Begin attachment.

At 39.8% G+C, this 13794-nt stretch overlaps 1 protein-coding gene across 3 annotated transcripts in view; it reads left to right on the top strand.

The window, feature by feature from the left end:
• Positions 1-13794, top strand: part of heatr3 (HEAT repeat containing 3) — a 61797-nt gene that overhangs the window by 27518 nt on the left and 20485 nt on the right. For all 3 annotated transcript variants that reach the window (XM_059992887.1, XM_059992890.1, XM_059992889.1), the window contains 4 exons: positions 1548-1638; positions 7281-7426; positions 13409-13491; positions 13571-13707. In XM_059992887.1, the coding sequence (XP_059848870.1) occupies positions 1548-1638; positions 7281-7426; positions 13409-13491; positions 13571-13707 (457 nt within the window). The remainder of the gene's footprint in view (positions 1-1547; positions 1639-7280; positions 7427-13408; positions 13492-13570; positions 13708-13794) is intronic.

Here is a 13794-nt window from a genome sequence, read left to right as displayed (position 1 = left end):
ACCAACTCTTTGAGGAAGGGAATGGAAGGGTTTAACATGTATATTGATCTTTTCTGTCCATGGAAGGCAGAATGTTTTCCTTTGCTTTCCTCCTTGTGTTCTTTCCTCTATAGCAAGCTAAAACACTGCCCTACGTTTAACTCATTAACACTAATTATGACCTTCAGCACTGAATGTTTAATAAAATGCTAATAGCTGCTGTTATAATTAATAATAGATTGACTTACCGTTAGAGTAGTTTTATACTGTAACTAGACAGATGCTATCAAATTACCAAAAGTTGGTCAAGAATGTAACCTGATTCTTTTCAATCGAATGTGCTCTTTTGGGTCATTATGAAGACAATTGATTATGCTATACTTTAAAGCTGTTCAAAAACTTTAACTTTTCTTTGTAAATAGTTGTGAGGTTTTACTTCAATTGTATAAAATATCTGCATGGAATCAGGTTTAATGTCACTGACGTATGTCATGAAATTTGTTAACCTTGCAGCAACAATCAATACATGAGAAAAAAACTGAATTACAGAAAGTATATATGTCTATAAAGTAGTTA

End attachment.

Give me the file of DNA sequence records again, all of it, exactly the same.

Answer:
At 39.8% G+C, this 13794-nt stretch overlaps 1 protein-coding gene across 3 annotated transcripts in view; it reads left to right on the top strand.

The window, feature by feature from the left end:
• Positions 1-13794, top strand: part of heatr3 (HEAT repeat containing 3) — a 61797-nt gene that overhangs the window by 27518 nt on the left and 20485 nt on the right. For all 3 annotated transcript variants that reach the window (XM_059992887.1, XM_059992890.1, XM_059992889.1), the window contains 4 exons: positions 1548-1638; positions 7281-7426; positions 13409-13491; positions 13571-13707. In XM_059992887.1, the coding sequence (XP_059848870.1) occupies positions 1548-1638; positions 7281-7426; positions 13409-13491; positions 13571-13707 (457 nt within the window). The remainder of the gene's footprint in view (positions 1-1547; positions 1639-7280; positions 7427-13408; positions 13492-13570; positions 13708-13794) is intronic.

Here is a 13794-nt window from a genome sequence, read left to right as displayed (position 1 = left end):
ACCAACTCTTTGAGGAAGGGAATGGAAGGGTTTAACATGTATATTGATCTTTTCTGTCCATGGAAGGCAGAATGTTTTCCTTTGCTTTCCTCCTTGTGTTCTTTCCTCTATAGCAAGCTAAAACACTGCCCTACGTTTAACTCATTAACACTAATTATGACCTTCAGCACTGAATGTTTAATAAAATGCTAATAGCTGCTGTTATAATTAATAATAGATTGACTTACCGTTAGAGTAGTTTTATACTGTAACTAGACAGATGCTATCAAATTACCAAAAGTTGGTCAAGAATGTAACCTGATTCTTTTCAATCGAATGTGCTCTTTTGGGTCATTATGAAGACAATTGATTATGCTATACTTTAAAGCTGTTCAAAAACTTTAACTTTTCTTTGTAAATAGTTGTGAGGTTTTACTTCAATTGTATAAAATATCTGCATGGAATCAGGTTTAATGTCACTGACGTATGTCATGAAATTTGTTAACCTTGCAGCAACAATCAATACATGAGAAAAAAACTGAATTACAGAAAGTATATATGTCTATAAAGTAGTTA